More than one third of businesses have experienced a ransomware attack in the last year, while over one-in-five (22%) of these impacted companies had to cease operations immediately. That’s according to a study conducted by Malwarebytes.
The Annual State of Ransomware Report finds that the impact of ransomware on SMEs can be devastating. For roughly one-in-six of impacted organisations, a ransomware infection caused 25 or more hours of downtime, with some companies reporting that it caused systems to be down for more than 100 hours.
Further, among SMEs that experienced a ransomware attack, one-in-five (22%) reported that they had to cease business operations immediately, while 15% lost revenue.
“Businesses of all sizes are increasingly at risk of ransomware attacks,” said Marcin Kleczynski, CEO at Malwarebytes. “However, the stakes of a single attack for a small business are far different than those for a large enterprise. The findings demonstrate that some SMEs are suffering in the wake of attacks to the point where they must cease business operations. To make matters worse, most of them lack the confidence in their ability to stop an attack, despite significant investments in defensive technologies. To be effective, the security community must thoroughly understand the battles that these companies are facing such that we can better protect them.”
Most organisations make addressing ransomware a high priority, but still lack confidence in their ability to deal with it. 75% of those organisations surveyed place a high or very high priority on addressing the ransomware problem. Despite these investments, nearly 50% of the companies questioned expressed little to only moderate confidence in their ability to stop a ransomware attack.
For many, the source of ransomware is unknown and infections spread quickly. For 27% of organisations that suffered a ransomware infection, decision-makers couldn’t identify how the endpoint(s) became infected. Further, more than one third of ransomware infections spread to other devices. For 2% of the organisations surveyed, the ransomware infection impacted every device on the network.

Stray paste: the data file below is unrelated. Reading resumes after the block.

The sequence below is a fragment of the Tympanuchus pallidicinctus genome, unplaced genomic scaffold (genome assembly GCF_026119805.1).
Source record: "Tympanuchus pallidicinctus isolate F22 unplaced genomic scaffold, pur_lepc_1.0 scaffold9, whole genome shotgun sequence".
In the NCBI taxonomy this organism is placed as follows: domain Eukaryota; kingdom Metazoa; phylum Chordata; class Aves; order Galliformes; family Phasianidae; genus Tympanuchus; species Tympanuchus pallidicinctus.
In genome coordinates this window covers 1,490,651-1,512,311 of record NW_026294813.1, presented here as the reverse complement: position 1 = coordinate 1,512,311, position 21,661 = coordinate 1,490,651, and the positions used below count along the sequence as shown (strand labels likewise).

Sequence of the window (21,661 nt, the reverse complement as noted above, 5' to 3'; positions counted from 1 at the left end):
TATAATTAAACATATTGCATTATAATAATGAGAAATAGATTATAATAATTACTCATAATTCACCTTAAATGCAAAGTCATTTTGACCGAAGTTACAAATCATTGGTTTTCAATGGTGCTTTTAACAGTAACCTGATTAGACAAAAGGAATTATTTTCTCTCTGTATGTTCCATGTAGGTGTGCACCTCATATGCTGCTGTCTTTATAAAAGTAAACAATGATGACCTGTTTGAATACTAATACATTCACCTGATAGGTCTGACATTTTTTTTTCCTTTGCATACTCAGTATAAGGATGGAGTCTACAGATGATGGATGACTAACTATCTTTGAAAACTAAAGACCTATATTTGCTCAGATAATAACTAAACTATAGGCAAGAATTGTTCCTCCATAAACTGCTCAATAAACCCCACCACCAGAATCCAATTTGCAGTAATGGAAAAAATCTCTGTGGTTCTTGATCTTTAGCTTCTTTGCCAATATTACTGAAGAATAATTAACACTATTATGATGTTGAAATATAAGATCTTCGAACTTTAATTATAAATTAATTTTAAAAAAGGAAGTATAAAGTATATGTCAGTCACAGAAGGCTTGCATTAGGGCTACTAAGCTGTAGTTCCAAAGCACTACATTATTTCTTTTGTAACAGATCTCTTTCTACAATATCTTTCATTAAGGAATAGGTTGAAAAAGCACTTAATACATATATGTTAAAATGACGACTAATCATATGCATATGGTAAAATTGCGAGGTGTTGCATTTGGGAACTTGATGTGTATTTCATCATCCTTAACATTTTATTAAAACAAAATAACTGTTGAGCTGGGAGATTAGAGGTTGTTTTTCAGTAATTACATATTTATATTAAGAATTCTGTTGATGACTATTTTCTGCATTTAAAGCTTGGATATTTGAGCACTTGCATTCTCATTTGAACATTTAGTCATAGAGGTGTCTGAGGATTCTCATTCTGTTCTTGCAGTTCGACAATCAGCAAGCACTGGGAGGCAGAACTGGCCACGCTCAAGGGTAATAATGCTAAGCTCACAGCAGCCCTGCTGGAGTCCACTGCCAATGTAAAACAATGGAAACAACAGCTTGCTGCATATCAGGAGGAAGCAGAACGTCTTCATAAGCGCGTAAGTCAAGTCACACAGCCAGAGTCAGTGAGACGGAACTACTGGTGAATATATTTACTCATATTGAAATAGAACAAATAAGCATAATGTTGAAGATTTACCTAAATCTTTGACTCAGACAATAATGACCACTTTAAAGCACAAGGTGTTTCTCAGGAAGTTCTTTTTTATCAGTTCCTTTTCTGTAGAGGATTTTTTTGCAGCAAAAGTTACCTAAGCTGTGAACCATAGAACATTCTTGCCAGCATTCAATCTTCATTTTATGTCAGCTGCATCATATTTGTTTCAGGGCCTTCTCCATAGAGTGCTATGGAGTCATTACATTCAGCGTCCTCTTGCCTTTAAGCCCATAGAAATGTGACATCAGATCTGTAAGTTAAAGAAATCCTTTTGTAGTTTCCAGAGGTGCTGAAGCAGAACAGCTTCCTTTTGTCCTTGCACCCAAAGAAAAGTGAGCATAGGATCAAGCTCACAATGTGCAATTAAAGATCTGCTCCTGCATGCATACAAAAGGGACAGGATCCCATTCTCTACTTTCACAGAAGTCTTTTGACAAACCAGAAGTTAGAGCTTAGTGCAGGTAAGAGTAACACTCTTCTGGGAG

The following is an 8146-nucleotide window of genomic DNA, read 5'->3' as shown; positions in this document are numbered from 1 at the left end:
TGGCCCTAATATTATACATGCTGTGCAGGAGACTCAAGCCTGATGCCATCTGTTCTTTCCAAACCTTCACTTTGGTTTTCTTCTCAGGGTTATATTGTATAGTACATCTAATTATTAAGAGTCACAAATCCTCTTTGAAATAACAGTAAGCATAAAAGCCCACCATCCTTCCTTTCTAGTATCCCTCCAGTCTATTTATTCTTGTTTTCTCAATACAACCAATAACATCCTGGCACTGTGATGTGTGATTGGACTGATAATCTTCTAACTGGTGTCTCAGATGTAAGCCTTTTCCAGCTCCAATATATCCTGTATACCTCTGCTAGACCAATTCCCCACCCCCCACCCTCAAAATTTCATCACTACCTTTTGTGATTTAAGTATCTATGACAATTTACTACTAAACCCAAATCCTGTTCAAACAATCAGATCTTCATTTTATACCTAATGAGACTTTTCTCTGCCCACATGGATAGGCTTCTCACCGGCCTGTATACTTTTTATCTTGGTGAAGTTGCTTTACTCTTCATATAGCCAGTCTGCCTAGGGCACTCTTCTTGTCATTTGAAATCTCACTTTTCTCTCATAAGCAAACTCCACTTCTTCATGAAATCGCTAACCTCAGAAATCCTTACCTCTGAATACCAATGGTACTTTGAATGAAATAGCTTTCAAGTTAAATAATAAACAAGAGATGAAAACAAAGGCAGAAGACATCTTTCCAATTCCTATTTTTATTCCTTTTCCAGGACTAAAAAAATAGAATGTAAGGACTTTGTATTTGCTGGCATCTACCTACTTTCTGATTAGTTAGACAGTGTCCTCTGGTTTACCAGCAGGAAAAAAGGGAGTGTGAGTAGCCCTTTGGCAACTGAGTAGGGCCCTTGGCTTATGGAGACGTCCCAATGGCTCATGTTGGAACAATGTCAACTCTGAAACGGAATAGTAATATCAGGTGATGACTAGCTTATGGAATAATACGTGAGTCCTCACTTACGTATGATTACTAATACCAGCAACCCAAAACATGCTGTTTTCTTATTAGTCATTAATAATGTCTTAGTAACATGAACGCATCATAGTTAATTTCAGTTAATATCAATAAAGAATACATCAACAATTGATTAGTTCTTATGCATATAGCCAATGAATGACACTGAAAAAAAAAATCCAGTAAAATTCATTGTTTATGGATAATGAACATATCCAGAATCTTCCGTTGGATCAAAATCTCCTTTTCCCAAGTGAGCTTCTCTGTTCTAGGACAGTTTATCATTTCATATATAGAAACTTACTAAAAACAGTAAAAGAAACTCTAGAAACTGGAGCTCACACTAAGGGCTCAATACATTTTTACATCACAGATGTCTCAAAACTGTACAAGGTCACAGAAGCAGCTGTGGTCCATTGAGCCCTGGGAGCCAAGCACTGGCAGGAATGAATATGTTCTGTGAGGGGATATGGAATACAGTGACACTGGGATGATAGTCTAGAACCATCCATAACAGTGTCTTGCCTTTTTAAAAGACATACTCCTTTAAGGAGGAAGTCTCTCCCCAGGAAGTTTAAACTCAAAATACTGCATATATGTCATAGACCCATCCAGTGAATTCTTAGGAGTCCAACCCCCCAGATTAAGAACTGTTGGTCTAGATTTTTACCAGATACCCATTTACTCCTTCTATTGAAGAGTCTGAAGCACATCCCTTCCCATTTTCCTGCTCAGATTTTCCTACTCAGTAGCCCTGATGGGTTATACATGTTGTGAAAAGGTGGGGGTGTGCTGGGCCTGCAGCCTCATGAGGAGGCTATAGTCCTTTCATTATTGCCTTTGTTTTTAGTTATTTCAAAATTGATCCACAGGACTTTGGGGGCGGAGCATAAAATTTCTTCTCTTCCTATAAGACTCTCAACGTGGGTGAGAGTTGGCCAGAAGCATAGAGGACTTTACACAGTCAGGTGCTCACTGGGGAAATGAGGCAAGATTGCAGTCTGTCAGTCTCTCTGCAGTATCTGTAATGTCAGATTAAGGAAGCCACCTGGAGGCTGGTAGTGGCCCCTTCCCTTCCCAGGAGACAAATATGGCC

SMEs in the US are being hit harder by malicious e-mails containing ransomware than SMEs in Europe. The most common source of ransomware infections in US-based organisations is related to e-mail use. 37% of attacks on SMEs in the US were reported as coming from a malicious e-mail attachment and 27% from a malicious link in an e-mail. However, in Europe, only 22% of attacks were reported as originating from a malicious e-mail attachment. An equal number were reported as having emanated from a malicious link in an e-mail.
Most SMEs don’t believe in paying ransomware demands. 72% of respondents believe that ransomware demands should never be paid. Most of the remaining organisations believe that demands should only be paid if the encrypted data is of value to the organisation. Among organisations that chose not to pay cyber criminals’ ransom demands, about one third of them lost files as a result.
Current investments in technology might not be enough. Over a third of SMEs claim to have been running anti-ransomware technologies, while about one third of businesses surveyed still experienced a ransomware attack.
“It’s clear from these findings that there’s widespread awareness of the threat of ransomware among businesses, but many organisations are not yet confident in their ability to deal with it,” said Adam Kujawa, director of malware intelligence at Malwarebytes. “Companies of all sizes need to remain vigilant and continue to place a higher priority on protecting themselves against ransomware.”